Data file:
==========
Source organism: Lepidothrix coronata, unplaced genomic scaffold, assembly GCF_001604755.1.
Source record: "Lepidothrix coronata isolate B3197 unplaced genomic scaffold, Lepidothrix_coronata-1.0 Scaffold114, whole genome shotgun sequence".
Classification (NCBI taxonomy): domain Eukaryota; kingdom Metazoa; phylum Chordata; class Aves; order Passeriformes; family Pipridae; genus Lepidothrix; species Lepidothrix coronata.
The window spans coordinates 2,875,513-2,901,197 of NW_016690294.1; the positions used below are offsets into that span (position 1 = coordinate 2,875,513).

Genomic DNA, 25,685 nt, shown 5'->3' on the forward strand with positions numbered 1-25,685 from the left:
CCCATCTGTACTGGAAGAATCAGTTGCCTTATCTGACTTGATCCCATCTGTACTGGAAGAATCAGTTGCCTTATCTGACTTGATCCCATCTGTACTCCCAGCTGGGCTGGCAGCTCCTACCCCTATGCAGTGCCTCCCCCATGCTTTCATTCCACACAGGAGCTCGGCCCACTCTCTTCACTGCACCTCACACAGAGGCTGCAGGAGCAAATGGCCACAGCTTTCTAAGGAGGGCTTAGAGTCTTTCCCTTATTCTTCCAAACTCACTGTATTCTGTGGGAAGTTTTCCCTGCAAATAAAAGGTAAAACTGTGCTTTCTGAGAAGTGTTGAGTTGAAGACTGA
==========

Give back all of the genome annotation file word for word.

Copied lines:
Source organism: Lepidothrix coronata, unplaced genomic scaffold, assembly GCF_001604755.1.
Source record: "Lepidothrix coronata isolate B3197 unplaced genomic scaffold, Lepidothrix_coronata-1.0 Scaffold114, whole genome shotgun sequence".
Classification (NCBI taxonomy): domain Eukaryota; kingdom Metazoa; phylum Chordata; class Aves; order Passeriformes; family Pipridae; genus Lepidothrix; species Lepidothrix coronata.
The window spans coordinates 2,875,513-2,901,197 of NW_016690294.1; the positions used below are offsets into that span (position 1 = coordinate 2,875,513).

Genomic DNA, 25,685 nt, shown 5'->3' on the forward strand with positions numbered 1-25,685 from the left:
CCCATCTGTACTGGAAGAATCAGTTGCCTTATCTGACTTGATCCCATCTGTACTGGAAGAATCAGTTGCCTTATCTGACTTGATCCCATCTGTACTCCCAGCTGGGCTGGCAGCTCCTACCCCTATGCAGTGCCTCCCCCATGCTTTCATTCCACACAGGAGCTCGGCCCACTCTCTTCACTGCACCTCACACAGAGGCTGCAGGAGCAAATGGCCACAGCTTTCTAAGGAGGGCTTAGAGTCTTTCCCTTATTCTTCCAAACTCACTGTATTCTGTGGGAAGTTTTCCCTGCAAATAAAAGGTAAAACTGTGCTTTCTGAGAAGTGTTGAGTTGAAGACTGA